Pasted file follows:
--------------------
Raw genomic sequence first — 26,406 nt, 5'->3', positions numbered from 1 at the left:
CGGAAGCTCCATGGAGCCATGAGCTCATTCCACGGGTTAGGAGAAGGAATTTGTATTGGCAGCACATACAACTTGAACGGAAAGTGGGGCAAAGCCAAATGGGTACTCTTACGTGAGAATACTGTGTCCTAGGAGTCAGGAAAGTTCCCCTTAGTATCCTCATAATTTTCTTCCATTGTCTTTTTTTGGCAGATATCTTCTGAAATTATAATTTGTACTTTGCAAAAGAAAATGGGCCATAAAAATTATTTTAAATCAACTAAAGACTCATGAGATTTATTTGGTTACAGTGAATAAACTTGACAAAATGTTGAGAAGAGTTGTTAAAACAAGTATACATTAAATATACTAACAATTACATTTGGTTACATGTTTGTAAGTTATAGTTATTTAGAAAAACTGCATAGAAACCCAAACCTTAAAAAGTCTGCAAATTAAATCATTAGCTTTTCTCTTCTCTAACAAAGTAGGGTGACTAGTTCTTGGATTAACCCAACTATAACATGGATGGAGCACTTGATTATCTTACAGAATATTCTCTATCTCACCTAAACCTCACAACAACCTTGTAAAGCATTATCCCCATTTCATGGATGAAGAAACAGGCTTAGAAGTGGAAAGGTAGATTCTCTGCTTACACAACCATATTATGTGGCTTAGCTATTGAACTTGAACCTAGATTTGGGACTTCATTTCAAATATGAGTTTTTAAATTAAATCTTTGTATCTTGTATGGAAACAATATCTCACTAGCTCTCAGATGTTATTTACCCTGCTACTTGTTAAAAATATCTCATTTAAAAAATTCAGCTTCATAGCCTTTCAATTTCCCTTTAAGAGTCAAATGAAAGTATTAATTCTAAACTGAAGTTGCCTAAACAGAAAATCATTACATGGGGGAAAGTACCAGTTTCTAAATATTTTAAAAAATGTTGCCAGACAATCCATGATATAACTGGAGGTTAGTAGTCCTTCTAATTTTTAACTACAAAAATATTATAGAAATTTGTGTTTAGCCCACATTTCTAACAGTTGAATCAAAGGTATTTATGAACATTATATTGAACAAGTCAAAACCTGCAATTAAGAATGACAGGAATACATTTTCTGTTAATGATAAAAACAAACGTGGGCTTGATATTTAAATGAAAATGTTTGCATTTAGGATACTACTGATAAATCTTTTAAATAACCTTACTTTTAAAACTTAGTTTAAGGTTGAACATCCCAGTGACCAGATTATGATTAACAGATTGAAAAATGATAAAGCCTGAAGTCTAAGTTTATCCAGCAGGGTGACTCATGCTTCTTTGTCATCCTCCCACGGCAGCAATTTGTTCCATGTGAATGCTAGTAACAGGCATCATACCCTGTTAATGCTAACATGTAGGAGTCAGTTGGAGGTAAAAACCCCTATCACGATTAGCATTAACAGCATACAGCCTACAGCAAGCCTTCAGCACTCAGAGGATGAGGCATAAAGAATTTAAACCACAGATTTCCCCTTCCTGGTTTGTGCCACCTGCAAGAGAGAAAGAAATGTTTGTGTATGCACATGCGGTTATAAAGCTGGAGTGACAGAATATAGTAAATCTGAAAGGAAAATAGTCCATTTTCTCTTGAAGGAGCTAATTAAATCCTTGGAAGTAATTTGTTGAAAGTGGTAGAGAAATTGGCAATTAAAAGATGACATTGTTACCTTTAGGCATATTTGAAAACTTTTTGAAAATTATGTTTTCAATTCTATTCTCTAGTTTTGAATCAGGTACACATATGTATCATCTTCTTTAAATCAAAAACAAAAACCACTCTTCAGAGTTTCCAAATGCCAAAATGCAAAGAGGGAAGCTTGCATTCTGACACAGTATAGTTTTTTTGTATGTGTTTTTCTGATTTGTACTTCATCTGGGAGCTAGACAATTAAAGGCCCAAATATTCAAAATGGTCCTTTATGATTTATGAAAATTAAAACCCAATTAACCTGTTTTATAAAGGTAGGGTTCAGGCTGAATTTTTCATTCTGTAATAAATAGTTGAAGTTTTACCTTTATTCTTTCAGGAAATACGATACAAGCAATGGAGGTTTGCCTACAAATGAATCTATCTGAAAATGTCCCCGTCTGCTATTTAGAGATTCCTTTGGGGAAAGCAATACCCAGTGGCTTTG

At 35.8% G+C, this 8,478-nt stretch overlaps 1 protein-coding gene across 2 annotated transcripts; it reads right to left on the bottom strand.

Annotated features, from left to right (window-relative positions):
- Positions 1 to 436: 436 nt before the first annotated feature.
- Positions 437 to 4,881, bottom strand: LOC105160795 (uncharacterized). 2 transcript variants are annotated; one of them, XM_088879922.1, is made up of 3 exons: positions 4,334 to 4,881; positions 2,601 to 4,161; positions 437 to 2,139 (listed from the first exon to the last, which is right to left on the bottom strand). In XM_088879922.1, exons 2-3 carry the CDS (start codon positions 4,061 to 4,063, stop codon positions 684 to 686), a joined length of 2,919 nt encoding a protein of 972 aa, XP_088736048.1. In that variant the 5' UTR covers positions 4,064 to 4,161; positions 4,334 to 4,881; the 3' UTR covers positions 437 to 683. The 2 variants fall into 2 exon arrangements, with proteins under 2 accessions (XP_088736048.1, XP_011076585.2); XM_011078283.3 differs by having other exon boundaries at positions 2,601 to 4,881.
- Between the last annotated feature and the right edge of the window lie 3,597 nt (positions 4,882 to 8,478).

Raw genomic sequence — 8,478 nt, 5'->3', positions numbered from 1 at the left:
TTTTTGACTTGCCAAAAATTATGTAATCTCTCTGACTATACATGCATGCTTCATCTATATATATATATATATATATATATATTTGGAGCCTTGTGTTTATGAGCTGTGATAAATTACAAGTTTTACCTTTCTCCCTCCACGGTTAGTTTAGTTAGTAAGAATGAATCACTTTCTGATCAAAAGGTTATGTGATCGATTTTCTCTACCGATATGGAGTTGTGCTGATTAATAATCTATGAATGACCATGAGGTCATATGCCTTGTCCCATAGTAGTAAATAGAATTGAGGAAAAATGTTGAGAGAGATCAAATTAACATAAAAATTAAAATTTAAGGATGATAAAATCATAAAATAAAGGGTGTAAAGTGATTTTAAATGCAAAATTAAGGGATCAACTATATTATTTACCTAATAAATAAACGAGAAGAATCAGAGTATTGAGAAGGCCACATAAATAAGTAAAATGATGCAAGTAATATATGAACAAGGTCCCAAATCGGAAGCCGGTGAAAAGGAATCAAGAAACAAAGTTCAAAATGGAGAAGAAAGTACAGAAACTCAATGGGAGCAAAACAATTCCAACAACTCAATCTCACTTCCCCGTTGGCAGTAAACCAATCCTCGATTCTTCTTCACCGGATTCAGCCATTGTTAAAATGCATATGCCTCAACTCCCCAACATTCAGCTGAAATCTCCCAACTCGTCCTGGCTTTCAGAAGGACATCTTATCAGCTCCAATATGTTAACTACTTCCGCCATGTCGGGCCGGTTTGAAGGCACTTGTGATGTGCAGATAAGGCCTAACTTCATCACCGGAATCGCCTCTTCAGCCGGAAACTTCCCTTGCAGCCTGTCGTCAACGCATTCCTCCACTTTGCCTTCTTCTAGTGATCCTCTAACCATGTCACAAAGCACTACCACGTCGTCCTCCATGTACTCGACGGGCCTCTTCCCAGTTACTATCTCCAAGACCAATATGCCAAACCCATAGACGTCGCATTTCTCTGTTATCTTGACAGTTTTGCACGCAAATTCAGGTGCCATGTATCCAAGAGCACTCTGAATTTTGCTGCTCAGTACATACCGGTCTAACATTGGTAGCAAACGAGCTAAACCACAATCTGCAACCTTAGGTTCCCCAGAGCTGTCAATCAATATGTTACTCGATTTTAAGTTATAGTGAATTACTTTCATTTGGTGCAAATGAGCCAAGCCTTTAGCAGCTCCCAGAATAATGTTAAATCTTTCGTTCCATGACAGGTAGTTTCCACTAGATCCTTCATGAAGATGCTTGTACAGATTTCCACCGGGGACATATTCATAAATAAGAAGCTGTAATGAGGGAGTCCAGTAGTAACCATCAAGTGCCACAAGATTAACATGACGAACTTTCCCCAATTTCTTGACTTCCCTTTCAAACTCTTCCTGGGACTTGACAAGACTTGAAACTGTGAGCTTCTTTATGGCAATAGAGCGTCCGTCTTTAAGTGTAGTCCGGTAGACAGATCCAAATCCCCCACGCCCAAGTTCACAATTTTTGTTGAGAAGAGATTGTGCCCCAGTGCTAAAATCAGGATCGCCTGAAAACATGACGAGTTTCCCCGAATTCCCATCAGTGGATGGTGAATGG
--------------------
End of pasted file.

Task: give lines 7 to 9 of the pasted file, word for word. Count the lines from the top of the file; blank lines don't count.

- Between the last annotated feature and the right edge of the window lie 3,597 nt (positions 4,882 to 8,478).

Raw genomic sequence — 8,478 nt, 5'->3', positions numbered from 1 at the left:
TTTTTGACTTGCCAAAAATTATGTAATCTCTCTGACTATACATGCATGCTTCATCTATATATATATATATATATATATATATTTGGAGCCTTGTGTTTATGAGCTGTGATAAATTACAAGTTTTACCTTTCTCCCTCCACGGTTAGTTTAGTTAGTAAGAATGAATCACTTTCTGATCAAAAGGTTATGTGATCGATTTTCTCTACCGATATGGAGTTGTGCTGATTAATAATCTATGAATGACCATGAGGTCATATGCCTTGTCCCATAGTAGTAAATAGAATTGAGGAAAAATGTTGAGAGAGATCAAATTAACATAAAAATTAAAATTTAAGGATGATAAAATCATAAAATAAAGGGTGTAAAGTGATTTTAAATGCAAAATTAAGGGATCAACTATATTATTTACCTAATAAATAAACGAGAAGAATCAGAGTATTGAGAAGGCCACATAAATAAGTAAAATGATGCAAGTAATATATGAACAAGGTCCCAAATCGGAAGCCGGTGAAAAGGAATCAAGAAACAAAGTTCAAAATGGAGAAGAAAGTACAGAAACTCAATGGGAGCAAAACAATTCCAACAACTCAATCTCACTTCCCCGTTGGCAGTAAACCAATCCTCGATTCTTCTTCACCGGATTCAGCCATTGTTAAAATGCATATGCCTCAACTCCCCAACATTCAGCTGAAATCTCCCAACTCGTCCTGGCTTTCAGAAGGACATCTTATCAGCTCCAATATGTTAACTACTTCCGCCATGTCGGGCCGGTTTGAAGGCACTTGTGATGTGCAGATAAGGCCTAACTTCATCACCGGAATCGCCTCTTCAGCCGGAAACTTCCCTTGCAGCCTGTCGTCAACGCATTCCTCCACTTTGCCTTCTTCTAGTGATCCTCTAACCATGTCACAAAGCACTACCACGTCGTCCTCCATGTACTCGACGGGCCTCTTCCCAGTTACTATCTCCAAGACCAATATGCCAAACCCATAGACGTCGCATTTCTCTGTTATCTTGACAGTTTTGCACGCAAATTCAGGTGCCATGTATCCAAGAGCACTCTGAATTTTGCTGCTCAGTACATACCGGTCTAACATTGGTAGCAAACGAGCTAAACCACAATCTGCAACCTTAGGTTCCCCAGAGCTGTCAATCAATATGTTACTCGATTTTAAGTTATAGTGAATTACTTTCATTTGGTGCAAATGAGCCAAGCCTTTAGCAGCTCCCAGAATAATGTTAAATCTTTCGTTCCATGACAGGTAGTTTCCACTAGATCCTTCATGAAGATGCTTGTACAGATTTCCACCGGGGACATATTCATAAATAAGAAGCTGTAATGAGGGAGTCCAGTAGTAACCATCAAGTGCCACAAGATTAACATGACGAACTTTCCCCAATTTCTTGACTTCCCTTTCAAACTCTTCCTGGGACTTGACAAGACTTGAAACTGTGAGCTTCTTTATGGCAATAGAGCGTCCGTCTTTAAGTGTAGTCCGGTAGACAGATCCAAATCCCCCACGCCCAAGTTCACAATTTTTGTTGAGAAGAGATTGTGCCCCAGTGCTAAAATCAGGATCGCCTGAAAACATGACGAGTTTCCCCGAATTCCCATCAGTGGATGGTGAATGG